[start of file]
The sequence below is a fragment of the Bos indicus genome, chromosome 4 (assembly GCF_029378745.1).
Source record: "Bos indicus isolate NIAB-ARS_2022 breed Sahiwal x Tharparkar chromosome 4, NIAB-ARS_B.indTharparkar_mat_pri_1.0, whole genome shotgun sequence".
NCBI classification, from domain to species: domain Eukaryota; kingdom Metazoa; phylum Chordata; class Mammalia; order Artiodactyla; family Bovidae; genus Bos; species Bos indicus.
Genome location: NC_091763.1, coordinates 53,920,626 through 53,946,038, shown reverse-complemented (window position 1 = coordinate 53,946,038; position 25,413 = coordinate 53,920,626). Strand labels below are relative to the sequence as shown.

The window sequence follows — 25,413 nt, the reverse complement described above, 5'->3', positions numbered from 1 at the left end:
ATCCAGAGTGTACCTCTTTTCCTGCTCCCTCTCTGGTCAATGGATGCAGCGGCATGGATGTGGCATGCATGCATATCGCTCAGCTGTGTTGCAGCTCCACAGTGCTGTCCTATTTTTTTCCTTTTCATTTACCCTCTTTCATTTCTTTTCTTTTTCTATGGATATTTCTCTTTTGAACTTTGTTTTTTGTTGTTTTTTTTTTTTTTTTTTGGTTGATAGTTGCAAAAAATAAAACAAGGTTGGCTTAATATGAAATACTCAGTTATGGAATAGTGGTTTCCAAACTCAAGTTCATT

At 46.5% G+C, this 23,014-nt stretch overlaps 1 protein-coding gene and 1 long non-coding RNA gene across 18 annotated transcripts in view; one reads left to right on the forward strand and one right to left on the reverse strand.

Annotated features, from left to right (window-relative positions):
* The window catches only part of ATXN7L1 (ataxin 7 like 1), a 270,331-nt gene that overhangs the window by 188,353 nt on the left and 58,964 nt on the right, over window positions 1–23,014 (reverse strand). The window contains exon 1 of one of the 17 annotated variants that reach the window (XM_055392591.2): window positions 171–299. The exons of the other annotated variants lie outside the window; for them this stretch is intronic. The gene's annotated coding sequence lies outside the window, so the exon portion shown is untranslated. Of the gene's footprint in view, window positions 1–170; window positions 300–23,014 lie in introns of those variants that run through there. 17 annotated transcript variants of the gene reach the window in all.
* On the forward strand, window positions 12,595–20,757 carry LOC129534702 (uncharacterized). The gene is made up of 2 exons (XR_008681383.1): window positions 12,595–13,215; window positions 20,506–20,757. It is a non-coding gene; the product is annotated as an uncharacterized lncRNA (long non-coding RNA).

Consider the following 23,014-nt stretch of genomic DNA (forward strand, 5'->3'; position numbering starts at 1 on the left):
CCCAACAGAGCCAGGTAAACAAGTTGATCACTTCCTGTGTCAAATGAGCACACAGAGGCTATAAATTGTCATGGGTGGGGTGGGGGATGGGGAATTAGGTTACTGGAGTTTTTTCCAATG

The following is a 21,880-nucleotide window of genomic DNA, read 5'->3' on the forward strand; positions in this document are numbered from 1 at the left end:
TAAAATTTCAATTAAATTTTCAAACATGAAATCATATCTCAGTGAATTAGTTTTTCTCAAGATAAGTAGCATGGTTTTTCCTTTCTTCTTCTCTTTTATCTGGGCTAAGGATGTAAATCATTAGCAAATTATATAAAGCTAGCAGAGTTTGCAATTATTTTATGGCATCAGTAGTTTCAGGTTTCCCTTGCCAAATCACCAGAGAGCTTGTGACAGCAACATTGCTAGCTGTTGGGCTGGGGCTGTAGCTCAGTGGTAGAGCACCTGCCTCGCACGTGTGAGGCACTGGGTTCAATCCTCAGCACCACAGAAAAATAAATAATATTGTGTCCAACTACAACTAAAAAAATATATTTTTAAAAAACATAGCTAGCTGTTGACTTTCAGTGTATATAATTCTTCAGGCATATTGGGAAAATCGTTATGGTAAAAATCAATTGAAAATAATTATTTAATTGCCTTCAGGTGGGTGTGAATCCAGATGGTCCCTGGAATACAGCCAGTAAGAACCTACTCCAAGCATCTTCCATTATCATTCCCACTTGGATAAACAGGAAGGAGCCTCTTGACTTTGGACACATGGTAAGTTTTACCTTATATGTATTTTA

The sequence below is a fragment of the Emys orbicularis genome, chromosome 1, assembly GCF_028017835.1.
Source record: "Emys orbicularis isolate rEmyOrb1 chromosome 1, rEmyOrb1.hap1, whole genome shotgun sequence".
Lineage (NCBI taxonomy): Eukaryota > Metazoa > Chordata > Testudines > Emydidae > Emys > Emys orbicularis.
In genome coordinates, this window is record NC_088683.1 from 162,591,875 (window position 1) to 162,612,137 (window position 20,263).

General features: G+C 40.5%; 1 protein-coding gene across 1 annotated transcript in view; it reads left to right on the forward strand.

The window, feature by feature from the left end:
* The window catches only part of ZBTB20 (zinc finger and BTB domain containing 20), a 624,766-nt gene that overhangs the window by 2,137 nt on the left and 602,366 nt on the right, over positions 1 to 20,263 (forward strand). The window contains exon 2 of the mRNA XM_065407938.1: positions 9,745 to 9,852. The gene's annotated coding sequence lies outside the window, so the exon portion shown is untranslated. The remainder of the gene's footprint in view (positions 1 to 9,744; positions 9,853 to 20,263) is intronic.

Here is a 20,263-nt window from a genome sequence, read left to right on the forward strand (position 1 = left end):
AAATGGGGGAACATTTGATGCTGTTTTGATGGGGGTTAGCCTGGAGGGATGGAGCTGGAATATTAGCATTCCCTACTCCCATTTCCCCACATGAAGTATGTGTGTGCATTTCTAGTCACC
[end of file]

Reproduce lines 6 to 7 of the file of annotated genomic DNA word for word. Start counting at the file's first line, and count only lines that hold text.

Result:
ATCCAGAGTGTACCTCTTTTCCTGCTCCCTCTCTGGTCAATGGATGCAGCGGCATGGATGTGGCATGCATGCATATCGCTCAGCTGTGTTGCAGCTCCACAGTGCTGTCCTATTTTTTTCCTTTTCATTTACCCTCTTTCATTTCTTTTCTTTTTCTATGGATATTTCTCTTTTGAACTTTGTTTTTTGTTGTTTTTTTTTTTTTTTTTTGGTTGATAGTTGCAAAAAATAAAACAAGGTTGGCTTAATATGAAATACTCAGTTATGGAATAGTGGTTTCCAAACTCAAGTTCATT

At 46.5% G+C, this 23,014-nt stretch overlaps 1 protein-coding gene and 1 long non-coding RNA gene across 18 annotated transcripts in view; one reads left to right on the forward strand and one right to left on the reverse strand.